A Jewish Twist on Seven Common New Year’s Resolutions

By Michelle Cohen
HAKOL Editor

The month of Elul is a time for looking back at the past year in reflection, apologizing for wrongdoings and clearing the slate for a new year. But what happens after? Sometimes it’s all too easy to go back to routine for the next year until the High Holidays crop up again.

But the idea of a new year is not just about looking backward. Every year in January, people come up with resolutions to improve their lives in the new year. There’s no reason why we can’t use this age-old tradition for the Jewish new year as well! Check out these ways to keep the spirit of Rosh Hashanah into 5779 and beyond.

1. Spend time with friends and family

With work, school and a myriad of obligations, it can be hard to find time to come together with your family, but in addition to being a mitzvah, spending time with family is a great way to feel connected to your loved ones. Put the stereotypical “call your mother!” trope to use and stay in touch by phone, email, letters and visits.

2. Find ways to become and stay active

Becoming physically active may seem like a daunting task, but all it requires is starting and following some sort of activity regimen. Consider going to the Jewish Community Center for gym memberships, classes and personal trainers who can help you find the best way to be fit.

Plus, activity doesn’t necessarily have to mean running on a treadmill. Activity in one’s life could be as simple as figuring out ways to leave the house more, trying some after-work activities or taking the kids to the park more often. This could also include activities sponsored by local Jewish agencies, programming from the JCC, plays at Muhlenberg College and Lehigh University, museums to explore and much, much more.

3. Learn something new

This resolution ties into the traditional idea of Jews as askers of questions and seekers of answers. Take some time to learn about something Jewish or secular that piques your interest. Anything from scholarly studies to learning to answer your kids’ endless “whys” is a great way to keep your mind active throughout the new year.

4. Help others

The Jewish community is rife with opportunities to help others. Whether you are interested in donating extra time, money or supplies like food and household goods, there are plenty of ways to give back. Consider volunteering for an organization like Jewish Family Service to help local older adults and people in need of food, or read a story to kids at the Jewish Day School. Spend a day doing a mitzvah at a local place that needs help.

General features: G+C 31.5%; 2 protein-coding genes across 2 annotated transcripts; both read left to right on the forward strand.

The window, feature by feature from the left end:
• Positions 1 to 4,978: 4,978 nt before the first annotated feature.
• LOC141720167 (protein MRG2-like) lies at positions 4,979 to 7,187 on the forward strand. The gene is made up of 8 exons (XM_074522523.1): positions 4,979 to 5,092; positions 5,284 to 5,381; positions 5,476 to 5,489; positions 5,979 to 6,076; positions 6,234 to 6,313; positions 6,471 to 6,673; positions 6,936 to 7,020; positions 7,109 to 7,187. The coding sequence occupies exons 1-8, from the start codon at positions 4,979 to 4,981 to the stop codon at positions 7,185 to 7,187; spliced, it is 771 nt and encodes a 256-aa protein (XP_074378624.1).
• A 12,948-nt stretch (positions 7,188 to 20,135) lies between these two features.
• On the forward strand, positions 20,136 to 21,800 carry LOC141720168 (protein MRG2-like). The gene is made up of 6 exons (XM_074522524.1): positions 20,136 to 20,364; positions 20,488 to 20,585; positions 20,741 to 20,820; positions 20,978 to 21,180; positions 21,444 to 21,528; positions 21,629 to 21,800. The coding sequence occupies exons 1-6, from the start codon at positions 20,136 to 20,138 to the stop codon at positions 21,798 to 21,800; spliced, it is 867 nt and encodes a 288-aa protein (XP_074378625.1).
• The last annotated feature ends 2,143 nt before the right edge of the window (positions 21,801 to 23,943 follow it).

This resolution often stems from gratitude about your own life or circumstances. Find a way to share your joy with others in the Jewish spirit of making the world a better place.

5.  Renovate your apartment/house

Although this resolution may seem simple, there are several Jewish applications. Think about including some Jewish art in your home, setting up or refurbishing a kosher kitchen and finding ways to use your space and furniture to bring people together.

If you decide to buy new fixtures for your house, the old ones could help someone in need, whether at a Jewish nonprofit or Goodwill. This is a great way to add a mitzvah onto your home improvement project!

6. Read more

Setting aside quiet time for reading may be hard to fit in a jam-packed schedule, but reading is a relaxing activity that can help you get in a better mindset for the future.

The Torah is definitely an option for Jewish reading, but there are also many modern Jewish books that can keep you captivated. Start looking through the religion section in bookstores and you might even find some things in your favorite genre, like fiction or fantasy. For kids, there are a plethora of educational options, including the brand-new books published on the next page.

7. Eat better

It can be so hard to make positive changes to your diet especially with an all-or-nothing mindset. But there are ways to make your favorite Jewish or secular foods healthier, and include them as part of a healthier diet and lifestyle change.

Ashkenazi food is known in particular for being difficult to make health-conscious, but ingredient swaps like a wheat bagel with your lox or adding more veggies into your brisket are a great way to keep that familiar, flavorful taste while also keeping an eye on your health. Also, try learning about healthier Jewish foods that may be new to you, like shakshuka, tahini, Israeli salad and mujaderra.


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